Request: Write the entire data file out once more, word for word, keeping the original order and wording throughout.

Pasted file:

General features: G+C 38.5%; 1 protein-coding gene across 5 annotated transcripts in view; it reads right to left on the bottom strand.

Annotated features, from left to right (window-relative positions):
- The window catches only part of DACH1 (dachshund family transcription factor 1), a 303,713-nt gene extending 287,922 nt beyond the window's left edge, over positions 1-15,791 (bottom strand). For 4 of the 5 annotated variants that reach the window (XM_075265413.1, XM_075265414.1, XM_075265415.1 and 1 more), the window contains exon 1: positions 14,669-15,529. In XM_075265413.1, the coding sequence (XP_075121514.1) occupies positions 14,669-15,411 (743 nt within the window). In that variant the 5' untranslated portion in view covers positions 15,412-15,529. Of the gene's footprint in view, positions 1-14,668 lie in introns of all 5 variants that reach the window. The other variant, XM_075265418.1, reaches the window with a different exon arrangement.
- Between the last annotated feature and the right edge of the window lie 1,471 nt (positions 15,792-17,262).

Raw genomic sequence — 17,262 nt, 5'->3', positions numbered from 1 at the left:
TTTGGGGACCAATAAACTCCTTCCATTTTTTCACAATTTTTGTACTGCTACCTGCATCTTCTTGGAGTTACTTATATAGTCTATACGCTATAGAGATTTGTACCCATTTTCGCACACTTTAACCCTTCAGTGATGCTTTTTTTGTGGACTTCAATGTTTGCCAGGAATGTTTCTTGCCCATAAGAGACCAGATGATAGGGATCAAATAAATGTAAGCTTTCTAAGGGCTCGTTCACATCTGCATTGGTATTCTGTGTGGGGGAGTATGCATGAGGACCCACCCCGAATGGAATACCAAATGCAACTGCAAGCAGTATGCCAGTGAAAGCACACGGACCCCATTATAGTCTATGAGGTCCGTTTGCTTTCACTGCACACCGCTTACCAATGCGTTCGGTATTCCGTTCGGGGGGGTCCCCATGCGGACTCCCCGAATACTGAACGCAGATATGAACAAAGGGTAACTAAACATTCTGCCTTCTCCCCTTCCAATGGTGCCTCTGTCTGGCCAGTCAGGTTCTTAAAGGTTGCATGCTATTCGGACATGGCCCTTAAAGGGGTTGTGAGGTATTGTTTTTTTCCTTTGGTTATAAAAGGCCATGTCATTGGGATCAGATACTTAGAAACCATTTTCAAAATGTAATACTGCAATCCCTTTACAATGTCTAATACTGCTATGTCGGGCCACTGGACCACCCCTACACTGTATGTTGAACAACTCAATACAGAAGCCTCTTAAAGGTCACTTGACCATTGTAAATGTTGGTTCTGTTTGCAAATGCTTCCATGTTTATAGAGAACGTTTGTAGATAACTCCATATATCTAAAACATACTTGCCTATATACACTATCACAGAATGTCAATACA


General features: G+C 38.5%; 1 protein-coding gene across 5 annotated transcripts in view; it reads right to left on the bottom strand.

Annotated features, from left to right (window-relative positions):
- The window catches only part of DACH1 (dachshund family transcription factor 1), a 303,713-nt gene extending 287,922 nt beyond the window's left edge, over positions 1-15,791 (bottom strand). For 4 of the 5 annotated variants that reach the window (XM_075265413.1, XM_075265414.1, XM_075265415.1 and 1 more), the window contains exon 1: positions 14,669-15,529. In XM_075265413.1, the coding sequence (XP_075121514.1) occupies positions 14,669-15,411 (743 nt within the window). In that variant the 5' untranslated portion in view covers positions 15,412-15,529. Of the gene's footprint in view, positions 1-14,668 lie in introns of all 5 variants that reach the window. The other variant, XM_075265418.1, reaches the window with a different exon arrangement.
- Between the last annotated feature and the right edge of the window lie 1,471 nt (positions 15,792-17,262).

Raw genomic sequence — 17,262 nt, 5'->3', positions numbered from 1 at the left:
TTTGGGGACCAATAAACTCCTTCCATTTTTTCACAATTTTTGTACTGCTACCTGCATCTTCTTGGAGTTACTTATATAGTCTATACGCTATAGAGATTTGTACCCATTTTCGCACACTTTAACCCTTCAGTGATGCTTTTTTTGTGGACTTCAATGTTTGCCAGGAATGTTTCTTGCCCATAAGAGACCAGATGATAGGGATCAAATAAATGTAAGCTTTCTAAGGGCTCGTTCACATCTGCATTGGTATTCTGTGTGGGGGAGTATGCATGAGGACCCACCCCGAATGGAATACCAAATGCAACTGCAAGCAGTATGCCAGTGAAAGCACACGGACCCCATTATAGTCTATGAGGTCCGTTTGCTTTCACTGCACACCGCTTACCAATGCGTTCGGTATTCCGTTCGGGGGGGTCCCCATGCGGACTCCCCGAATACTGAACGCAGATATGAACAAAGGGTAACTAAACATTCTGCCTTCTCCCCTTCCAATGGTGCCTCTGTCTGGCCAGTCAGGTTCTTAAAGGTTGCATGCTATTCGGACATGGCCCTTAAAGGGGTTGTGAGGTATTGTTTTTTTCCTTTGGTTATAAAAGGCCATGTCATTGGGATCAGATACTTAGAAACCATTTTCAAAATGTAATACTGCAATCCCTTTACAATGTCTAATACTGCTATGTCGGGCCACTGGACCACCCCTACACTGTATGTTGAACAACTCAATACAGAAGCCTCTTAAAGGTCACTTGACCATTGTAAATGTTGGTTCTGTTTGCAAATGCTTCCATGTTTATAGAGAACGTTTGTAGATAACTCCATATATCTAAAACATACTTGCCTATATACACTATCACAGAATGTCAATACA